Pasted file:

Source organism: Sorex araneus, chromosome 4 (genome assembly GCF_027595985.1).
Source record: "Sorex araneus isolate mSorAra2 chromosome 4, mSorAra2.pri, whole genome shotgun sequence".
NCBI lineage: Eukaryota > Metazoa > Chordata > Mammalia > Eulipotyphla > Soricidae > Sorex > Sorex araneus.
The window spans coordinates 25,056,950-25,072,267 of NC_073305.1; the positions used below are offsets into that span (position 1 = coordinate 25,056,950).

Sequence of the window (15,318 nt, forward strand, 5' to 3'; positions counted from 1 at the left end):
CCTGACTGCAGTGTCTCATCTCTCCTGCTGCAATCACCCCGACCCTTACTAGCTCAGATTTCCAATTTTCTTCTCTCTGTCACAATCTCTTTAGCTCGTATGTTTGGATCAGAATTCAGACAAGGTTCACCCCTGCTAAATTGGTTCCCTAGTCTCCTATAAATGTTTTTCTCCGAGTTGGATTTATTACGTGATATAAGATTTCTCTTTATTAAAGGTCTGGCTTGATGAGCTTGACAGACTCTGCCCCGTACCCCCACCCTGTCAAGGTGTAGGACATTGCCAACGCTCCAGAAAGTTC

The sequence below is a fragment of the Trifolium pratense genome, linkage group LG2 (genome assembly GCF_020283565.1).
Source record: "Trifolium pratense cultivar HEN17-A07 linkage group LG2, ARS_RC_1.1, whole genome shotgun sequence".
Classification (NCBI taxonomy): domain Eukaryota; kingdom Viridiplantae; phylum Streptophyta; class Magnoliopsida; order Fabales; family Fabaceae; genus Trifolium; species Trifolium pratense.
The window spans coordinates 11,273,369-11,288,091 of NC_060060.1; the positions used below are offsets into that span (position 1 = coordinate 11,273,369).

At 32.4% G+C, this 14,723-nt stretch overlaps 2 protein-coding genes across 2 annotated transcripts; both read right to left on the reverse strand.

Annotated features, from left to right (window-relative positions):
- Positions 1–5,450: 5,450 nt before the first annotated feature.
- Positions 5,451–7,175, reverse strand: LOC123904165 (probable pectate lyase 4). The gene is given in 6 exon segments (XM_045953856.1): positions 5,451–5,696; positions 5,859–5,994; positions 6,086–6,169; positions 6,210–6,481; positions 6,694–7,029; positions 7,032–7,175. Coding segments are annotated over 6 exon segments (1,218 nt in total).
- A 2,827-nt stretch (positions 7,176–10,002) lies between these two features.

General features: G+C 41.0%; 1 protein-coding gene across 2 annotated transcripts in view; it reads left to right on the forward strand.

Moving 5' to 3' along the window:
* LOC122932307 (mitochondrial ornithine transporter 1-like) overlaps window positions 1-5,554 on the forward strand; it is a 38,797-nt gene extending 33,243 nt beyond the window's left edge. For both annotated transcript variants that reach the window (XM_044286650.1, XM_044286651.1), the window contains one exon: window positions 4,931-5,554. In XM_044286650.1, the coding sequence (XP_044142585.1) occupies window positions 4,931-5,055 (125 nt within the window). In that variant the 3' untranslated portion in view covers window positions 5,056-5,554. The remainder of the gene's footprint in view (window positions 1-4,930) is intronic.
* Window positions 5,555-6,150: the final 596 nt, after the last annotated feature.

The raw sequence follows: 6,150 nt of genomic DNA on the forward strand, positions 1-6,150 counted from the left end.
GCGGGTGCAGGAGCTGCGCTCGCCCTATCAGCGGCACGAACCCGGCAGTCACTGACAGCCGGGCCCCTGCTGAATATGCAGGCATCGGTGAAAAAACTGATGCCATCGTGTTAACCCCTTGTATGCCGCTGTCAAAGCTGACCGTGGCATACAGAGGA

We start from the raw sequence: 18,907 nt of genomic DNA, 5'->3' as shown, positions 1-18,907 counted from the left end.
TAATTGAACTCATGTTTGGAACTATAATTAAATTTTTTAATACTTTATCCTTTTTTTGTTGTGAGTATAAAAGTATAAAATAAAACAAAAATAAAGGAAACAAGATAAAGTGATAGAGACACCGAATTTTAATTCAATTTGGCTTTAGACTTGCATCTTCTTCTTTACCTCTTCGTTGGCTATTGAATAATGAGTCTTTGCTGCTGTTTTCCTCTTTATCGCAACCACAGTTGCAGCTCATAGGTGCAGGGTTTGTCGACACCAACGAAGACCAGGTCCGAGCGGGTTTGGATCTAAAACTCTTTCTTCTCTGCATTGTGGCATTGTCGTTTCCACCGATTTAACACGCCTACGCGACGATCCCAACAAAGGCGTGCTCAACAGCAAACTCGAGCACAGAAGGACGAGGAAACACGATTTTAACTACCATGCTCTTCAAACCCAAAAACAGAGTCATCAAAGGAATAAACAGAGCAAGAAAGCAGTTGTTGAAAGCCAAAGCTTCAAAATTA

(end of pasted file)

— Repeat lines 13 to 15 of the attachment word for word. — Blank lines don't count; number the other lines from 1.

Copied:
- Positions 1–5,450: 5,450 nt before the first annotated feature.
- Positions 5,451–7,175, reverse strand: LOC123904165 (probable pectate lyase 4). The gene is given in 6 exon segments (XM_045953856.1): positions 5,451–5,696; positions 5,859–5,994; positions 6,086–6,169; positions 6,210–6,481; positions 6,694–7,029; positions 7,032–7,175. Coding segments are annotated over 6 exon segments (1,218 nt in total).
- A 2,827-nt stretch (positions 7,176–10,002) lies between these two features.